Navigating the intricate world of estate planning can be daunting, particularly when it comes to understanding the “step-up in basis.” This concept plays a crucial role in determining the after-tax value of assets and can vary greatly between a full and partial step-up.
The Step-Up in Basis Explained
As an asset appreciates, its value rises. When this asset is sold, the gap between the original purchase price (or “basis”) and the sale price is deemed a capital gain and is subject to tax. However, the game changes when the asset owner dies. The basis of the asset can then be “stepped-up” to its current market value, potentially allowing the heirs to sell the asset without bearing capital gains tax on the appreciation that took place during the deceased’s lifetime.
Jointly Held Property and Step-Up in Basis
It’s common for married couples to hold substantial assets in joint accounts. While this setup offers ease and clarity, it might not be the most tax-savvy. In separate property states, each spouse is generally viewed as owning 50% of the joint account. Thus, when one spouse dies, only half of the assets in the account qualify for a step-up in basis. Conversely, in community property states, both spouses are seen as owning the entire asset, leading to a full step-up in basis upon the death of either spouse.
For couples in separate property states, strategic planning can help achieve a double step-up in basis. One method involves moving appreciated assets from joint accounts or accounts held by the healthier spouse to accounts solely under the spouse’s name, likely to pass away first. This strategy, while effective, necessitates trust and open communication between partners.
The Current Landscape
In 2021, there were rumors about a potential decrease in the estate tax exemption for 2022. However, the Build Back Better Act, which proposed this change, did not pass. Consequently, the estate tax exemption for 2022 remains at $12,060,000 per individual. With portability provisions, a couple can protect over $24 million from estate taxes without advanced planning. Even with anticipated changes in 2026, the majority of taxpayers will likely remain unaffected by estate taxes for the foreseeable future.
The Thompsons and the Step-Up in Basis
Background: Introducing the Thompsons, Charlie and Sabrina, a married couple living in Virginia, a separate property state. They’ve amassed significant assets over the years, including a taxable brokerage account registered as ‘joint tenants with rights of survivorship.’ This account mainly holds shares of Maple Inc., which they bought for $200,000 ten years ago.
Scenario: Unfortunately, Charlie recently passed away. On the date of his death, the Maple Inc. stock in their joint account was valued at $500,000. Given the separate property rules of their state, how would the step-up in basis apply to Sabrina?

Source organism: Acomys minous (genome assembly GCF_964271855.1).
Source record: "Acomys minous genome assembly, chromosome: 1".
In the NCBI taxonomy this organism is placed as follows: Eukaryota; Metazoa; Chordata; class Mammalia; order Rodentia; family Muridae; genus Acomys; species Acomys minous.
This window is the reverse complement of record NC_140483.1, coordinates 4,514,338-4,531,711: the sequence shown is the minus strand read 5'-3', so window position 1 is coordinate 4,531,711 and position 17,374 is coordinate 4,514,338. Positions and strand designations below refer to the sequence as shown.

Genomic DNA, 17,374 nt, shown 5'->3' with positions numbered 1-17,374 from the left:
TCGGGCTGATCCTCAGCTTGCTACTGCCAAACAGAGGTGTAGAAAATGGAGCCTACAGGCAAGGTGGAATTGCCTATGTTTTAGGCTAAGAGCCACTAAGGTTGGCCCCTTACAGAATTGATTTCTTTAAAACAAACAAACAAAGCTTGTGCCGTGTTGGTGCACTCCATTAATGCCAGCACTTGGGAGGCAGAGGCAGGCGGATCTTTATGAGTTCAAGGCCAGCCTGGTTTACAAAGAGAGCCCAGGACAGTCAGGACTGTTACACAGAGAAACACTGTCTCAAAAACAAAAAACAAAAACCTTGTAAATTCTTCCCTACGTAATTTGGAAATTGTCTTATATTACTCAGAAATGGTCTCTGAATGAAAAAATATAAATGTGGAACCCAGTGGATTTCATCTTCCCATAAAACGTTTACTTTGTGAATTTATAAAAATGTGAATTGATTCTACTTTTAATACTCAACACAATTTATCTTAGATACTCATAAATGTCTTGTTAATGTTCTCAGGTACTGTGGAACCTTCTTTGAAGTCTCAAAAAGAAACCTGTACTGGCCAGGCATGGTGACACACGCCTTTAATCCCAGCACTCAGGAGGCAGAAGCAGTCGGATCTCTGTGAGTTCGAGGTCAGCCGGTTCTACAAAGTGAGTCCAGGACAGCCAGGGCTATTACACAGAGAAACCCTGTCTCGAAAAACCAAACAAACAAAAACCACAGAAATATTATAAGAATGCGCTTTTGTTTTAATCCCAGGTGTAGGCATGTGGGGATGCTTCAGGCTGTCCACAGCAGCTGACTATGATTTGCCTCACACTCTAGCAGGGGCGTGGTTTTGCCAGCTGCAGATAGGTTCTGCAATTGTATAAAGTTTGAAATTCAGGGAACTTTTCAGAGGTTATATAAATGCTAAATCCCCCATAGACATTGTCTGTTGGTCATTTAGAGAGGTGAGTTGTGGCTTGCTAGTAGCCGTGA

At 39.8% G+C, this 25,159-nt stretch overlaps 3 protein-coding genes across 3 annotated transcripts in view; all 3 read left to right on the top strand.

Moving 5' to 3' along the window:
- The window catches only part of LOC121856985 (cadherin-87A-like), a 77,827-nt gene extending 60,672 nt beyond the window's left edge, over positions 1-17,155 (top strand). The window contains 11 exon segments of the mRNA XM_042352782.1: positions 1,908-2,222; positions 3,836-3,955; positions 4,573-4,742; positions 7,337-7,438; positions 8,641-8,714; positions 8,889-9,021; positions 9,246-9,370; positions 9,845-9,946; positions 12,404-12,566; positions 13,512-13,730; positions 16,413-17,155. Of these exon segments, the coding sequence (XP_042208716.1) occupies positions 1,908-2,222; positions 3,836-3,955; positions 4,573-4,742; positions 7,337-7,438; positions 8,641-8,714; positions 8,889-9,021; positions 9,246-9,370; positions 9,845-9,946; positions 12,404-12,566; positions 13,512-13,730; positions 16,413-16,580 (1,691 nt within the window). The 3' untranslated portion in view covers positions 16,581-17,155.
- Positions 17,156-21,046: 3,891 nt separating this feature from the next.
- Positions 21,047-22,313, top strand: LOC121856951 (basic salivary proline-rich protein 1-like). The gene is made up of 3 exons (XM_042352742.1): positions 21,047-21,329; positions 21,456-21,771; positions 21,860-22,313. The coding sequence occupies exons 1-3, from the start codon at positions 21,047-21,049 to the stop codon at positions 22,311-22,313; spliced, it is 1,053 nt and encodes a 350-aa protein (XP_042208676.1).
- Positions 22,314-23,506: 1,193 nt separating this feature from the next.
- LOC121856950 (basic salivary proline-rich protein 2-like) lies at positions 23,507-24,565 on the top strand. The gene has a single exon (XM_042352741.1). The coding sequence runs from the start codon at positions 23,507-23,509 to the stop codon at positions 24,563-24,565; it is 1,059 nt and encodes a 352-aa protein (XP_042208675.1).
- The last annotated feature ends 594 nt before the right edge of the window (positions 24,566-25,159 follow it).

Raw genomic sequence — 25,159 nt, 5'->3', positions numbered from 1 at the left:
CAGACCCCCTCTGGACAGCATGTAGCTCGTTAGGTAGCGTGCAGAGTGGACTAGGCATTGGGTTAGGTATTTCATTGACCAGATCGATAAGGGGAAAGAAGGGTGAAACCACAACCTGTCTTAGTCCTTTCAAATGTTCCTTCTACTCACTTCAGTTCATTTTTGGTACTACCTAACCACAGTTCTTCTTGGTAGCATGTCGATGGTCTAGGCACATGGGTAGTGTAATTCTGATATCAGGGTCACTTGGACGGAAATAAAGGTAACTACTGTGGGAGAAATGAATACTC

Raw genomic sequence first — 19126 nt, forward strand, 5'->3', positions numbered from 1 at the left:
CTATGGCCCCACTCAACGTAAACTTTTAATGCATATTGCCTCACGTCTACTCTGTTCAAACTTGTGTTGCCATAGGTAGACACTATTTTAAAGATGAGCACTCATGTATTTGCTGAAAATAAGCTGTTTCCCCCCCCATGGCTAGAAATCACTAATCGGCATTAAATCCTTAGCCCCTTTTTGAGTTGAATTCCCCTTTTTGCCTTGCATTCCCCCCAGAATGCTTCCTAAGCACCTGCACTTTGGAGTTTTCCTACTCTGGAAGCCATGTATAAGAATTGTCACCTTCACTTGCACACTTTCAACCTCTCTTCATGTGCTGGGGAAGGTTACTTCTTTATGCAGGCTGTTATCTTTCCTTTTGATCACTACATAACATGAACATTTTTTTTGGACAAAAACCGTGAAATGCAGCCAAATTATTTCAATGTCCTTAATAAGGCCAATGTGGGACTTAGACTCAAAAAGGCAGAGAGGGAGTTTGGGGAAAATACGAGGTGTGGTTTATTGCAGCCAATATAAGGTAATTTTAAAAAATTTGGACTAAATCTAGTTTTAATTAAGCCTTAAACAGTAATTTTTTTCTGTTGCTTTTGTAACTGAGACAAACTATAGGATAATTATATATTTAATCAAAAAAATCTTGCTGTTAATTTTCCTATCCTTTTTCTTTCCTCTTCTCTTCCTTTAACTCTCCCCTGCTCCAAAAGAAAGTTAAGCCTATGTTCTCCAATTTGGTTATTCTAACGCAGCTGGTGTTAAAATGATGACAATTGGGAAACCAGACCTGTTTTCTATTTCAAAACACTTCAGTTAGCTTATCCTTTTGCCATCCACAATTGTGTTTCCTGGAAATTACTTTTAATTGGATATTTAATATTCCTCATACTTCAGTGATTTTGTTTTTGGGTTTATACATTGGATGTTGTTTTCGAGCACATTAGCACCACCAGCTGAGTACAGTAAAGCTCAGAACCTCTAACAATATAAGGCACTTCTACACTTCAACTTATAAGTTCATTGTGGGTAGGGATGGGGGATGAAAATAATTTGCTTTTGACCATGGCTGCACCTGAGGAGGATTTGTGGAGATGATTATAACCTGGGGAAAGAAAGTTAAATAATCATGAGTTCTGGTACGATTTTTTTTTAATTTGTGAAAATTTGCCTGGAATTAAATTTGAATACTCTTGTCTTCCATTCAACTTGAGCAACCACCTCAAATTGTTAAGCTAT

Analysis: When they initially bought the Maple Inc. stock, both Charlie and Sabrina were allocated 50% of the $200,000 purchase price, giving each a basis of $100,000. On Charlie’s date of death, his share of the Maple stock was worth $250,000 (half of the total value).
According to the step-up in basis rules for separate property states, Sabrina can treat Charlie’s share of the account as if she bought it for its value on his date of death. This means she can add the $250,000 value to her existing basis of $100,000.
Outcome: After Charlie’s death, Sabrina’s total basis in the Maple Inc. stock becomes $350,000 ($250,000 + $100,000). If she decides to sell the stock at its current value of $500,000, she would only have a capital gains exposure of $150,000 ($500,000 – $350,000).
The Martins and the Individual Ownership Step-Up in Basis
Introducing the Martins, Robert and Emily, a married couple with unique asset ownership structures. Robert owns a beachfront property in Florida, which he bought for $300,000 twenty years ago. This property is held in a revocable living trust under Robert’s name. On the other hand, Emily owns a collection of vintage cars, valued at $400,000, solely under her name.
Sadly, Robert passed away recently. At his death, the beachfront property’s market value had skyrocketed to $1 million. Given that the property was entirely under Robert’s name and trust, how would the step-up in basis apply?
Since the beachfront property was held in Robert’s revocable living trust, the entire property value is included in his estate upon his death. This means the property is eligible for a full step-up in basis.
On the date of Robert’s death, the property’s market value was $1 million. Therefore, the step-up in basis rule allows the property’s basis to be adjusted to this current market value.
After Robert’s death, the new basis for the beachfront property became $1 million. If Emily decides to sell the property at its current value, she would not incur any capital gains tax, as the property’s basis has been stepped-up to its selling price.
However, Emily’s vintage car collection, which Robert had no ownership stake in, remains unaffected by his death. This means that if Emily were to pass away, the collection would receive its step-up in basis only at that time.
Understanding estate planning can be complex, especially when it comes to the “step-up in basis.” This principle significantly impacts the after-tax value of assets. While it can be intricate, getting to grips with it can be beneficial. The way assets are held, the strategies used, and the evolving landscape of estate tax exemptions are all important factors. With careful planning and open communication, these can be effectively managed. Despite potential shifts in the future, it’s likely that most taxpayers will remain largely unaffected. It’s a practical part of ensuring a solid financial future for you and your heirs.